Guilt factor

As I stepped out of my car in Palo Alto last week to attend a lunch with Silicon Valley Moms Blog bloggers and Kristin van Ogtrop, editor of REAL SIMPLE magazine and the author of a new book called Just Let Me Lie Down: Necessary Terms for the Half-Insane Working Mom, I was feeling guilty. Guilty because I have been saying to my kids a lot (too much?) lately: “I’m sorry, I have to go to a meeting.” Standing in the sunshine, I said hello to Kristin, whom I had met a week prior when traveling to Chicago for a Chicago Moms Blog event and was able to attend some events for the REAL SIMPLE 10th anniversary party, and admitted that I was on the G’s in her book and that “guilt factor” was exactly what I was currently reading about.

I like definitions. I remember back in college, when I was an English literature major, my pattern for analyzing a book was to find words that I was interested in, look them up in the dictionary and built my thoughts around those definitions. It was almost formulaic. I liked that. But, then I got bored of the formulas and decided that I needed more excitement. Don’t we all?

When I had a family, I had no idea the excitement that was to start. When Kristin talks about being half-insane, I truly know what she means. I feel, like I think a lot of mothers feel, in a state of survival, running from one thing to the next, but somehow…happy about it? After all, I chose to have a family, really wanted to have a family, love my kids, love my work, and find it hard to give up either of them.

I don’t really fit into either of the two extremes of the working mom or the stay at home mom. I have always worked part-time from home since my kids were born (although lately, the part-time has truly become full time…) and have had flexibility to help in my kids’ classrooms, take them to the park during the middle of the weekday, be there for their first step and loose tooth and everything. Of course, I do often work at night after the kids go to bed…ans sometimes even in the middle of the night (Kristin mentions this necessity for working moms, a bit sad, but true). I also do miss a lot.

I am happy, although half-insane to be sure, to have the flexibility that I have. I have always felt like I have the best of both worlds. I do try to get less chaotic and busy from time to time, but I also accept that this craziness is just part of life as mom, working or not or somewhere in between.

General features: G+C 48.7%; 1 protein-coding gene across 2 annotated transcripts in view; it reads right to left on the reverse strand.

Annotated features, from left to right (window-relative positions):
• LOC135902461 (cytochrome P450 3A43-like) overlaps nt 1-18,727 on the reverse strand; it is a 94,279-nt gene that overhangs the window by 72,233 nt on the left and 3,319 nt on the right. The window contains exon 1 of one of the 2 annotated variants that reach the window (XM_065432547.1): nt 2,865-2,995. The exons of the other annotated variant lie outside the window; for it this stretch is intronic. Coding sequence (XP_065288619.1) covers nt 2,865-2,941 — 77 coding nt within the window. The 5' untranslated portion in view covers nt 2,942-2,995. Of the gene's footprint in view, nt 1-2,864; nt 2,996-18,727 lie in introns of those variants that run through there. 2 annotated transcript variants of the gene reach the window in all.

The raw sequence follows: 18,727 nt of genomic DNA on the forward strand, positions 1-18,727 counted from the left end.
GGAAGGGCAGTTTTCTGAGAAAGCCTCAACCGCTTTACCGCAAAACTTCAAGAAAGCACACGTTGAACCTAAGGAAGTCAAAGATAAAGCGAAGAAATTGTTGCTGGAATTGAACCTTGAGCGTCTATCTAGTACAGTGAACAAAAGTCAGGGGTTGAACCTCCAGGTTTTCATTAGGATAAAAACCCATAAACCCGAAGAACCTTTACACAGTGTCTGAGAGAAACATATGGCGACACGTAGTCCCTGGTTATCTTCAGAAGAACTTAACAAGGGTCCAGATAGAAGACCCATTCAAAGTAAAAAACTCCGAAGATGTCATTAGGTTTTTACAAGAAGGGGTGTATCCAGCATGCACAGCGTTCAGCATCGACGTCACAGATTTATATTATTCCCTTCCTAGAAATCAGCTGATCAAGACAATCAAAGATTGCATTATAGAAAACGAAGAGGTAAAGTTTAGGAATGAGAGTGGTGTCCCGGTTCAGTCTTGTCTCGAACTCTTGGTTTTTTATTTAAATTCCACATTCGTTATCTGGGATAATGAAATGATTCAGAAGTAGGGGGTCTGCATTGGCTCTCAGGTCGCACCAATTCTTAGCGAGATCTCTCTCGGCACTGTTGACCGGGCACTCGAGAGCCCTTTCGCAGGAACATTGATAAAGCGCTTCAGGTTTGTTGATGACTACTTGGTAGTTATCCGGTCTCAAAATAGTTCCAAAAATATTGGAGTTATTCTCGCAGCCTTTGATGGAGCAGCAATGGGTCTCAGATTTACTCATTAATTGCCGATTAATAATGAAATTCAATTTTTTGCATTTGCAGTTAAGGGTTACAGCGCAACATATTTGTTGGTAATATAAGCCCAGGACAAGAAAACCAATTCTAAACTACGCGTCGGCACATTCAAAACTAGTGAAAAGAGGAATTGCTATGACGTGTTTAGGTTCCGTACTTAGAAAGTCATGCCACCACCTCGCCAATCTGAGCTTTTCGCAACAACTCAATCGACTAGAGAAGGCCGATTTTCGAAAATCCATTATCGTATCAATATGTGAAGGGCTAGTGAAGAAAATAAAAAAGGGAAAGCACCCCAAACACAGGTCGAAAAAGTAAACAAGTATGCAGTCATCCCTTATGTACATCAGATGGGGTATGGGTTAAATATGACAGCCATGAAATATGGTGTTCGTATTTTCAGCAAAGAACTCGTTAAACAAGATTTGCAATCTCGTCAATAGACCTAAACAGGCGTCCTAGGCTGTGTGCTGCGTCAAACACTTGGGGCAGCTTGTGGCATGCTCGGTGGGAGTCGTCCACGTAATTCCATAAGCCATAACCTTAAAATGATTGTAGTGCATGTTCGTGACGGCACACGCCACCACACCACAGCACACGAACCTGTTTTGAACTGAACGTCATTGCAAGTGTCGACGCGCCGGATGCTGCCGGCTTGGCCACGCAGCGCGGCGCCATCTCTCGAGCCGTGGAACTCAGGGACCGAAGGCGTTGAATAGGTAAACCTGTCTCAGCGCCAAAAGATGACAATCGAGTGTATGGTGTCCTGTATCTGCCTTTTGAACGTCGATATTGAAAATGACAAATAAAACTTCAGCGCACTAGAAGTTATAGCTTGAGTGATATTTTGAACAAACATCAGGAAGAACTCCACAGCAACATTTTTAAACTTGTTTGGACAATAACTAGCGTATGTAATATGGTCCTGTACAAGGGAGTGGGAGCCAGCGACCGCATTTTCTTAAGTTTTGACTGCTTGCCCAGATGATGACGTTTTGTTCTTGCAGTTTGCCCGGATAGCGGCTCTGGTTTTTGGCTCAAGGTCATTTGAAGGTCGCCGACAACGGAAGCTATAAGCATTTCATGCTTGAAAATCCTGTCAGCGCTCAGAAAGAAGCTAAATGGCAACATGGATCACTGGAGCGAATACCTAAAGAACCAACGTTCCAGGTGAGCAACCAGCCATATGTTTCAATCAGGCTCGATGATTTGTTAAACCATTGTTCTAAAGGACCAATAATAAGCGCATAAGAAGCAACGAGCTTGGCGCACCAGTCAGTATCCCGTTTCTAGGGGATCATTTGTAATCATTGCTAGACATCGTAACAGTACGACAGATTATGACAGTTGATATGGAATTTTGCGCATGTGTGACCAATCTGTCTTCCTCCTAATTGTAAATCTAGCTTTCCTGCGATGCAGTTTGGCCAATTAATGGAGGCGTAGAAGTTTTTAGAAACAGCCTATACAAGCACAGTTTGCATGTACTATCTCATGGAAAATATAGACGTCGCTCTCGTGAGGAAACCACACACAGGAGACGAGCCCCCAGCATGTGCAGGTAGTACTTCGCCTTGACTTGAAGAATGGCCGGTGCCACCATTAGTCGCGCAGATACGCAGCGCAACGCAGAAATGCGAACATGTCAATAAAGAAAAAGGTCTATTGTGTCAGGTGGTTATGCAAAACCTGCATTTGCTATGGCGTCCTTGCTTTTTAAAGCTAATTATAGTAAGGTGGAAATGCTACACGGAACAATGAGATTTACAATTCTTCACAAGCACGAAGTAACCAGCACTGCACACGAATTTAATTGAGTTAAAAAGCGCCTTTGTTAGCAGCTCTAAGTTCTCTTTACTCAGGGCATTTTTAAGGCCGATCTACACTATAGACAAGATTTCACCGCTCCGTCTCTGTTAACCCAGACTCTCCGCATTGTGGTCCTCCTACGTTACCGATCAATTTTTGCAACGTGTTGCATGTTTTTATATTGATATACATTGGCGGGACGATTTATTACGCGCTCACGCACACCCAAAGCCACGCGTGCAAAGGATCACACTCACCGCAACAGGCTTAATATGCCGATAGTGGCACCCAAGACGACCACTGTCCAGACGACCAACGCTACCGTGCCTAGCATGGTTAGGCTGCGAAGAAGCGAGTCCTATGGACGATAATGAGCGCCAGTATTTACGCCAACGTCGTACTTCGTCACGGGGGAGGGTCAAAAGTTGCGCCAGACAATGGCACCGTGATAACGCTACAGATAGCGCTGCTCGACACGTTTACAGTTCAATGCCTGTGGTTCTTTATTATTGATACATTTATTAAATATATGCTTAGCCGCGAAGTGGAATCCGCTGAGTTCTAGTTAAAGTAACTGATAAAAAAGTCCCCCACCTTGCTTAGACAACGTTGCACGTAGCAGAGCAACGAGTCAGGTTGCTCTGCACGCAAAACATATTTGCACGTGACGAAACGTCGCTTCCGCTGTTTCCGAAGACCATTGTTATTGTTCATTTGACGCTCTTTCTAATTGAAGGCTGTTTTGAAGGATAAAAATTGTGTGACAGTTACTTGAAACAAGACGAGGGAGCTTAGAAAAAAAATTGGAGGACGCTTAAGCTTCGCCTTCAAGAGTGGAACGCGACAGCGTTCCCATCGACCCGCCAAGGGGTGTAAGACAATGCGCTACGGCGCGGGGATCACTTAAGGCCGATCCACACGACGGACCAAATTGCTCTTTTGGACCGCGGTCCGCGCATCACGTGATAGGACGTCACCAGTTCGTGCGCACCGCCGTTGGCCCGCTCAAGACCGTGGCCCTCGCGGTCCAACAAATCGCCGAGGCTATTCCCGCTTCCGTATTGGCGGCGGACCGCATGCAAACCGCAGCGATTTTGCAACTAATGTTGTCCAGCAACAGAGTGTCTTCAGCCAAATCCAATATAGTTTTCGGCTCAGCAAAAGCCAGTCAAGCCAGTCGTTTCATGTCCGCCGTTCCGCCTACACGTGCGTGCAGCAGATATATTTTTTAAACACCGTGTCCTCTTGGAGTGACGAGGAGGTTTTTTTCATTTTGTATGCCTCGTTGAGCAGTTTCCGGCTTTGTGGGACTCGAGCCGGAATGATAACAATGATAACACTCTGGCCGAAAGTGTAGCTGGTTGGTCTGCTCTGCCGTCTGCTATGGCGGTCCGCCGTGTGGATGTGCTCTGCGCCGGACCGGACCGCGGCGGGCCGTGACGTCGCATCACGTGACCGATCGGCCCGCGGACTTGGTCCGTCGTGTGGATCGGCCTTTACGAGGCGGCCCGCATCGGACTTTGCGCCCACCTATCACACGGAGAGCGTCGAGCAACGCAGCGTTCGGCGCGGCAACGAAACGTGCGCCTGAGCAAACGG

The guilt factor…well, it comes in waves. I can’t say I wasn’t warned about it from knowing moms when I was first pregnant with the twins. I was certainly warned. Living it is a different thing, however. Oh, I feel guilty. But it is really refreshing to read a book that actually celebrates working moms (while acknowledging the craziness). It reminds me of the feeling I got when I read the Shriver Report last November – it really is ok for women to work and have kids. The reality that many businesses don’t acknowledge the outside family lives of their workers (both women and men) is something that I hope is changing, will change over time.

On a conference call that Kristin van Ogtrop attended with the SV Moms Group Book Club members this week someone asked her whether she considered that her position of some power as a successful working mother of a widely-read magazine might provide her with a way to effect policy changes for work/life balance, she said “Oh, I don’t know. I’m not that ambitious.” While that saddened me a bit, she also mentioned that she leaves the office every day at 5:30 and has had the good fortune to work under many working moms, which set the stage for her to achieve some balance in her life. Although policy change is important, so is being a good role model as a working mom that is happy about working, proud of her accomplishments, and shares that life with her family as well.

The ability to turn the guilt factor into one of happiness creates a subtle but large shift. It is one I am trying to make.

This post was inspired by the book Just Let Me Lie Down: Necessary Terms for the Half-Insane Working Mom by Kristin van Ogtrop, editor of REAL SIMPLE, and is part of the SV Moms Group Book Club for April. Visit Chicago Moms Blog to view posts about the book from other SV Moms Group Book Club members.

Reblog this post [with Zemanta]
%d bloggers like this: